It included amazing research on her part.  The story concerns a young girl with rheumatoid arthritis, who loves birds.  It also is about her sister and the reclusive artist who changes their lives. It takes place in Upstate new York, Tennessee and New Mexico and deals with art authentication, all subjects she knew nothing about.  She painted such amazing pictures of New York, Tennessee and New Mexico and has never been to any of those places.  She did great research on birds, their lives, their nesting pattern, their migration.  She read all she could about rheumatoid arthritis on the internet and in medical journals and joined discussion groups., She said Google was her best friend.  You'd never know she was not an expert in any of these subjects.  Or that she did all this and produced a 300+ page book in 4 months.

It started as two short stories that she blended into a full length novel that she told her agent she would have finished "by April," in 4 months.  She wasn't even sure how she was going to join the two stories until she found an old portrait in her attic of a relative and her two daughters and that brought the story together for her.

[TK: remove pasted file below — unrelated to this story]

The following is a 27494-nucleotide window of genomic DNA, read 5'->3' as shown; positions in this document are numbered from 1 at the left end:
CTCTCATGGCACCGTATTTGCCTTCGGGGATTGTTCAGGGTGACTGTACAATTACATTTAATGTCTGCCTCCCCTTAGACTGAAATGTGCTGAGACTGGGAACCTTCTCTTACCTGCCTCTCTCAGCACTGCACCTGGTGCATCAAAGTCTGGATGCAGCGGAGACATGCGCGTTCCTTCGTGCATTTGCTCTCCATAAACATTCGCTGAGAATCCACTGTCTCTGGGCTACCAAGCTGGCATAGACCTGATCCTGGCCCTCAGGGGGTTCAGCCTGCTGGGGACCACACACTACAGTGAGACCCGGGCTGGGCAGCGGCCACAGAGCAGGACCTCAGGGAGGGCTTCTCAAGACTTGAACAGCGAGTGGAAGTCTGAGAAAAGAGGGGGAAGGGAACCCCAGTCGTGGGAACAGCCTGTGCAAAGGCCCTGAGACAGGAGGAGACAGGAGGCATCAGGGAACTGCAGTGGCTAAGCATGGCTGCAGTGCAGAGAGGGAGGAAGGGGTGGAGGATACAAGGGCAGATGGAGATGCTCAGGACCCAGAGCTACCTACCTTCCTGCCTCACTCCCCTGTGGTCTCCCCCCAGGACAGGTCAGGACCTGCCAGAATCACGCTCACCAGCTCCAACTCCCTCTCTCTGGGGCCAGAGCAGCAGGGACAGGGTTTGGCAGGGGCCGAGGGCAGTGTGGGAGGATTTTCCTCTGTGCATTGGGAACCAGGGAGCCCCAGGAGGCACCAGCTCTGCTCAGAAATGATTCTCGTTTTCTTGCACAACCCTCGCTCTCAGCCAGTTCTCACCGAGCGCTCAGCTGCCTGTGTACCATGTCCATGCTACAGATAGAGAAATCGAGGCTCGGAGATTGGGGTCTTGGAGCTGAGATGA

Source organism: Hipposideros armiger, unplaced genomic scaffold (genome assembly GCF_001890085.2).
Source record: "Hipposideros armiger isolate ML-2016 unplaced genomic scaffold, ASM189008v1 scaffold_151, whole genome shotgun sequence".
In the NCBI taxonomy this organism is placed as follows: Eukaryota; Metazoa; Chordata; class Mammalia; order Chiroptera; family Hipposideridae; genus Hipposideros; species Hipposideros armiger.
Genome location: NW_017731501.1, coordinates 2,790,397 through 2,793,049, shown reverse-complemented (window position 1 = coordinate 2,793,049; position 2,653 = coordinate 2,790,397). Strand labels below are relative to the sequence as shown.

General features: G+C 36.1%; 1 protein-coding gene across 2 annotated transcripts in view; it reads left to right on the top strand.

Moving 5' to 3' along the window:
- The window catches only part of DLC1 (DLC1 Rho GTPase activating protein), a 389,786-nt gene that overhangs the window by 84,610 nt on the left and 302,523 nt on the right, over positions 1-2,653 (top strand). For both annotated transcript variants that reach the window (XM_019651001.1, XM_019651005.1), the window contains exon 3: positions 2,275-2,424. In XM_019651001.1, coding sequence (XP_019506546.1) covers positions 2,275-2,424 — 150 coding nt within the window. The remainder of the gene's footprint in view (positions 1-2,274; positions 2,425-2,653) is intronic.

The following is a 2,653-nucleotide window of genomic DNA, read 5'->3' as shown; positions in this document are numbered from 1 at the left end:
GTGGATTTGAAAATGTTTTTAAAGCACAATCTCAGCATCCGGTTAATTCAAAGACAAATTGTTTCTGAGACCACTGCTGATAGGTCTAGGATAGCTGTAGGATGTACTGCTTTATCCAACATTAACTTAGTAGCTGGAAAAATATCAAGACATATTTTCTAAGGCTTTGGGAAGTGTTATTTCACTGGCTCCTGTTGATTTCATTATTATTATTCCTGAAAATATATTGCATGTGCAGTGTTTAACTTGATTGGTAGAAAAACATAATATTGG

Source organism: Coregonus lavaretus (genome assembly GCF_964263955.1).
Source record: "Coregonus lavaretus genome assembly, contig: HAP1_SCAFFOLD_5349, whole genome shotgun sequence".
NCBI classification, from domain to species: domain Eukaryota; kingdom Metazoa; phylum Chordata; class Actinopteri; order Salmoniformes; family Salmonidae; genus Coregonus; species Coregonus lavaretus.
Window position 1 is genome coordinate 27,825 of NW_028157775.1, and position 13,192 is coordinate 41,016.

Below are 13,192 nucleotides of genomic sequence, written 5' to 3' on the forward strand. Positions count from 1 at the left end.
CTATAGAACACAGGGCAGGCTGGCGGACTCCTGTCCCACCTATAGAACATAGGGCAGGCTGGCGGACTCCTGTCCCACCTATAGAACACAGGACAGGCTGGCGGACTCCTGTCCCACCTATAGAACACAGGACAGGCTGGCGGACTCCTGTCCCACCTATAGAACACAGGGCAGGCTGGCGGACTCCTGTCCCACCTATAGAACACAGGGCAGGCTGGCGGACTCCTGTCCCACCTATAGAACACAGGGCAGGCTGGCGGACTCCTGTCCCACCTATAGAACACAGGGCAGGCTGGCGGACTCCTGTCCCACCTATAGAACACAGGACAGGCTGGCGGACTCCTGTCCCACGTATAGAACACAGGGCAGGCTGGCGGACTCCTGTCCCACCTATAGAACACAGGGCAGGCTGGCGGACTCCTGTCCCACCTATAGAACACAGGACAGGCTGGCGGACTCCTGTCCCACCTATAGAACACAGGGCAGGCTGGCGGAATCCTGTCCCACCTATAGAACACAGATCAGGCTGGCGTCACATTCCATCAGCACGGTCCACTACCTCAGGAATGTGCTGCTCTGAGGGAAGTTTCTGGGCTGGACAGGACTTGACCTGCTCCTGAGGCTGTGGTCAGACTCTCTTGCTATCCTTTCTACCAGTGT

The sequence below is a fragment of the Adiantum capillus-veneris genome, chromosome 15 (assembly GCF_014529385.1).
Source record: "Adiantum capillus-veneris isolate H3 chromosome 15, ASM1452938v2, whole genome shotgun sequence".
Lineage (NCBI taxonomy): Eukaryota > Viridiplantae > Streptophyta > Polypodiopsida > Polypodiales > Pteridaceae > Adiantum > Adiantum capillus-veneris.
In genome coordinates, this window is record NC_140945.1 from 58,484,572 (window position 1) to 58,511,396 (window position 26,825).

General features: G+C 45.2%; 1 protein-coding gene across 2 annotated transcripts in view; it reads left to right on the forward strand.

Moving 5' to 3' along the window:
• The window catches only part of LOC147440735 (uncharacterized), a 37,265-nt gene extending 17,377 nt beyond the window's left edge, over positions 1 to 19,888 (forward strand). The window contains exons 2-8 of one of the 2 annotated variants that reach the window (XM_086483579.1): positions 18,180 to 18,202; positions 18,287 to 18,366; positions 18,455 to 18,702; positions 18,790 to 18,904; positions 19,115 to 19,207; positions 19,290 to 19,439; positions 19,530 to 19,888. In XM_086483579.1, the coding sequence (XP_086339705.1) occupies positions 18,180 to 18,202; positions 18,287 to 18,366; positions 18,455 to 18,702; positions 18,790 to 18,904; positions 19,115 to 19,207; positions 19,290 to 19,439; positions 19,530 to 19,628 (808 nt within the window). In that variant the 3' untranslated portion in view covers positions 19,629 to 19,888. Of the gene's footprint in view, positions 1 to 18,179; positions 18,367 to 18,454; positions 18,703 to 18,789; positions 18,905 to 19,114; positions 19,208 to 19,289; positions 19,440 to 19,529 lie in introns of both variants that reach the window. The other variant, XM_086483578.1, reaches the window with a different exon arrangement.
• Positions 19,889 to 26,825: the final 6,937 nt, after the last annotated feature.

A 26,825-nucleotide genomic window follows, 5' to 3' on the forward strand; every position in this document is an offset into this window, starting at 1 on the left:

While I was fascinated to hear the background of the development of the story, I loved even more her discussion of her writing process.  I always love to hear about how writers write.  Do they hand write or use computers? (she uses a computer)  How does she keep track of the character and plot lines.  I remember my friend who was writing a Japanese themed novel for years and she had 3x5 cards with important things for her to remember pinned up all over the wall above her desk.  Tracy set up 2 spread sheets.

I particularly like hearing how writers write.  Over the years, I have accepted that my method of writing is that I have to get a couple of paragraphs down and then I have to get up and eat something.  Or watch something on TV.  Or go to sleep for the night.  I do this automatically and have for years.  I have been pleased to read about other writers who follow the same sort of routine.

Tracy talked about a writer she knew who had to have absolute quiet in order to write anything and rented a cabin in the woods, where he was even bothered by bird sounds.